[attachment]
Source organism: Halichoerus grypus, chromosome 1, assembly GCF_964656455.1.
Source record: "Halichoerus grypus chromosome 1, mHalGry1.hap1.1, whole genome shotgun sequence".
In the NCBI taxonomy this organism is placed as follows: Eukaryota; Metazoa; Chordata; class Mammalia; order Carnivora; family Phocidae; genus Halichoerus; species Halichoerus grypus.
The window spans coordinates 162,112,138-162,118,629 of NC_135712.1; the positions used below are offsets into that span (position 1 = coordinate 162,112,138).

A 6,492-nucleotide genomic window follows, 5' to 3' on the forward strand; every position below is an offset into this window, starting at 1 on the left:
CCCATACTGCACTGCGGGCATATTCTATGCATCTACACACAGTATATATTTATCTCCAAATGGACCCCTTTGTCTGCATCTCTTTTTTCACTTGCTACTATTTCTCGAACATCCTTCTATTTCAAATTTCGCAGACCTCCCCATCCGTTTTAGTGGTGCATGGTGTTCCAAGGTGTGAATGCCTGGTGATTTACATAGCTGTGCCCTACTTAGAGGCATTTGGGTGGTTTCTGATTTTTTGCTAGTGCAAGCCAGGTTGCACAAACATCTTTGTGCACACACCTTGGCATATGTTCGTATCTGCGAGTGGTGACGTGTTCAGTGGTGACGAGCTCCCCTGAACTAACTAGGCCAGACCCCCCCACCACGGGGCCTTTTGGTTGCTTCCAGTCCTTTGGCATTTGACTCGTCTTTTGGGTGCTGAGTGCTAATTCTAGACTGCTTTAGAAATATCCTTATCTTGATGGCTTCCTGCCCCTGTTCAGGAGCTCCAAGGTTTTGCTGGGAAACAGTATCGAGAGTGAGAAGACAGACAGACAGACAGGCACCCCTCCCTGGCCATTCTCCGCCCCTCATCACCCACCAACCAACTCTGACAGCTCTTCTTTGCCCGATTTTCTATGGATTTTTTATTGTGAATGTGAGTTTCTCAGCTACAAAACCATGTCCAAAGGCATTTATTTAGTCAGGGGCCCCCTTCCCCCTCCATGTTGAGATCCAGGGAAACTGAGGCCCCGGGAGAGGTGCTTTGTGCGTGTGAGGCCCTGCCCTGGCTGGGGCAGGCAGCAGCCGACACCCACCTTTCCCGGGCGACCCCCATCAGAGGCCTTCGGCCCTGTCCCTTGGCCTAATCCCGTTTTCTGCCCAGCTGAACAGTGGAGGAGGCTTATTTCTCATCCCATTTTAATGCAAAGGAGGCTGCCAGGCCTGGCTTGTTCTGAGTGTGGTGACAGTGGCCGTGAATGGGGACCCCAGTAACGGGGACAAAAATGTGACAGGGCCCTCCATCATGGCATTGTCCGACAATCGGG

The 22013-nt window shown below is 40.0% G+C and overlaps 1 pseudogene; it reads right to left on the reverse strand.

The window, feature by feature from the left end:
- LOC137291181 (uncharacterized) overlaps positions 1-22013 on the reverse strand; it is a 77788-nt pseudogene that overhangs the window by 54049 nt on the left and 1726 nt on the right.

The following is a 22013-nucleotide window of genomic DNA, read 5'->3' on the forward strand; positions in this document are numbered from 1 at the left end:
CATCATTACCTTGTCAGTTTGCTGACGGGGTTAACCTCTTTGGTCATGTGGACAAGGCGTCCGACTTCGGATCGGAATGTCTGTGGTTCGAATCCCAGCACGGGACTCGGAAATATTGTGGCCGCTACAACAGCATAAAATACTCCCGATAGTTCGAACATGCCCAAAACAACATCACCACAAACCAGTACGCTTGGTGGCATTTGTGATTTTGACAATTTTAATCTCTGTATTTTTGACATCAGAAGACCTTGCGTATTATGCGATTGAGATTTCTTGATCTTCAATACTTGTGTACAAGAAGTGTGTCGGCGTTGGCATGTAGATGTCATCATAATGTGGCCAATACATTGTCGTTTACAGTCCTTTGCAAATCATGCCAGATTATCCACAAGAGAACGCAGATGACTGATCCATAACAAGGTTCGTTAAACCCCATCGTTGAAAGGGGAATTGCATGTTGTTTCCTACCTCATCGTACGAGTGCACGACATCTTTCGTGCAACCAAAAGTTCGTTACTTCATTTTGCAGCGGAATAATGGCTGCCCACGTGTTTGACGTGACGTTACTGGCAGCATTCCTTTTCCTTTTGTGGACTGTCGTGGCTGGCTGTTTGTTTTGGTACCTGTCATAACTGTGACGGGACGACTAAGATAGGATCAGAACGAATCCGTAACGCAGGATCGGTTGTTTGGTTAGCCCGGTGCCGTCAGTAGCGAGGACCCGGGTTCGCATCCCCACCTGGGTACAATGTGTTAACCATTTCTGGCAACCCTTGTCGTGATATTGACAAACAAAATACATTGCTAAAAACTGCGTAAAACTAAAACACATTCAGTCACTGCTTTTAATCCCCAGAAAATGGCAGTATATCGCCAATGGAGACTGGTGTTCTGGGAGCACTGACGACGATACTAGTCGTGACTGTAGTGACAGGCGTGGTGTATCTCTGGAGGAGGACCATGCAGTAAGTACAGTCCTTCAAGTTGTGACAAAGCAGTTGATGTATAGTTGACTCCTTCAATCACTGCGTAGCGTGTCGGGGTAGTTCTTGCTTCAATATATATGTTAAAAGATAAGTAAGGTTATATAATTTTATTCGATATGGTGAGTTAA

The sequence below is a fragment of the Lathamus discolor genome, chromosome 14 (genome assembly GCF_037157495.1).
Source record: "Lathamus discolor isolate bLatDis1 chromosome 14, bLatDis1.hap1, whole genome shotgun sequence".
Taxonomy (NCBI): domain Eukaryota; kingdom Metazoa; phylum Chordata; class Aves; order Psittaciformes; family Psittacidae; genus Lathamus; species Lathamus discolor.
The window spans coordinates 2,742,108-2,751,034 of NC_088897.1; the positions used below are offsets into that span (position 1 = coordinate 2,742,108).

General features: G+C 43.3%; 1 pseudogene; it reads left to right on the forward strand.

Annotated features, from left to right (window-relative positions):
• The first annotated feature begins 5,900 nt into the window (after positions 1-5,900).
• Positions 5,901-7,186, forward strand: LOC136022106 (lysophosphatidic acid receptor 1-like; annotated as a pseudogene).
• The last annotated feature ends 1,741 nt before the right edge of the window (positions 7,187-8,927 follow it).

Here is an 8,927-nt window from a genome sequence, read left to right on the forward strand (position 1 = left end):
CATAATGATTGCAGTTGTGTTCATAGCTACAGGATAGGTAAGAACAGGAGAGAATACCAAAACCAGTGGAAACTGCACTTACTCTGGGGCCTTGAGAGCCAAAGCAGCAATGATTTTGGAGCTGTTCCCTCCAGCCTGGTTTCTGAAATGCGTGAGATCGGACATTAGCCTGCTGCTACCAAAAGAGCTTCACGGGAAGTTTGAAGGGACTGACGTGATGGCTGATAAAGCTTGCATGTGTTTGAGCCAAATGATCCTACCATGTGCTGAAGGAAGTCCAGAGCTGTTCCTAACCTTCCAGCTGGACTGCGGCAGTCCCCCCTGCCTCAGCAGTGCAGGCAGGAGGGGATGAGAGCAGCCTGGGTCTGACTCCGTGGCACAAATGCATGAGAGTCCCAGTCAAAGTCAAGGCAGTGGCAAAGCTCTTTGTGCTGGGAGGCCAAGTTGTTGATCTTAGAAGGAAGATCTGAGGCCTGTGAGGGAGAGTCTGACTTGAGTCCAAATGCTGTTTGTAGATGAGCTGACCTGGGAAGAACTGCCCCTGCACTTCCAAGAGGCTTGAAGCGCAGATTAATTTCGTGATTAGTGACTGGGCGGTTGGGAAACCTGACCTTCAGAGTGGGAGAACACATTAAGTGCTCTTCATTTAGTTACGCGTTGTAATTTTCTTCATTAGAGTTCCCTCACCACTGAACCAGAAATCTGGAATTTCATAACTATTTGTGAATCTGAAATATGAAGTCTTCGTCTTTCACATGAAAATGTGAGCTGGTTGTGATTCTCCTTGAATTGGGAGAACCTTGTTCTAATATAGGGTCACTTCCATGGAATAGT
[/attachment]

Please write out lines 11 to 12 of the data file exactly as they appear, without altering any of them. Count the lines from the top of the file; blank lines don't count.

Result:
CATCATTACCTTGTCAGTTTGCTGACGGGGTTAACCTCTTTGGTCATGTGGACAAGGCGTCCGACTTCGGATCGGAATGTCTGTGGTTCGAATCCCAGCACGGGACTCGGAAATATTGTGGCCGCTACAACAGCATAAAATACTCCCGATAGTTCGAACATGCCCAAAACAACATCACCACAAACCAGTACGCTTGGTGGCATTTGTGATTTTGACAATTTTAATCTCTGTATTTTTGACATCAGAAGACCTTGCGTATTATGCGATTGAGATTTCTTGATCTTCAATACTTGTGTACAAGAAGTGTGTCGGCGTTGGCATGTAGATGTCATCATAATGTGGCCAATACATTGTCGTTTACAGTCCTTTGCAAATCATGCCAGATTATCCACAAGAGAACGCAGATGACTGATCCATAACAAGGTTCGTTAAACCCCATCGTTGAAAGGGGAATTGCATGTTGTTTCCTACCTCATCGTACGAGTGCACGACATCTTTCGTGCAACCAAAAGTTCGTTACTTCATTTTGCAGCGGAATAATGGCTGCCCACGTGTTTGACGTGACGTTACTGGCAGCATTCCTTTTCCTTTTGTGGACTGTCGTGGCTGGCTGTTTGTTTTGGTACCTGTCATAACTGTGACGGGACGACTAAGATAGGATCAGAACGAATCCGTAACGCAGGATCGGTTGTTTGGTTAGCCCGGTGCCGTCAGTAGCGAGGACCCGGGTTCGCATCCCCACCTGGGTACAATGTGTTAACCATTTCTGGCAACCCTTGTCGTGATATTGACAAACAAAATACATTGCTAAAAACTGCGTAAAACTAAAACACATTCAGTCACTGCTTTTAATCCCCAGAAAATGGCAGTATATCGCCAATGGAGACTGGTGTTCTGGGAGCACTGACGACGATACTAGTCGTGACTGTAGTGACAGGCGTGGTGTATCTCTGGAGGAGGACCATGCAGTAAGTACAGTCCTTCAAGTTGTGACAAAGCAGTTGATGTATAGTTGACTCCTTCAATCACTGCGTAGCGTGTCGGGGTAGTTCTTGCTTCAATATATATGTTAAAAGATAAGTAAGGTTATATAATTTTATTCGATATGGTGAGTTAA

The sequence below is a fragment of the Lathamus discolor genome, chromosome 14 (genome assembly GCF_037157495.1).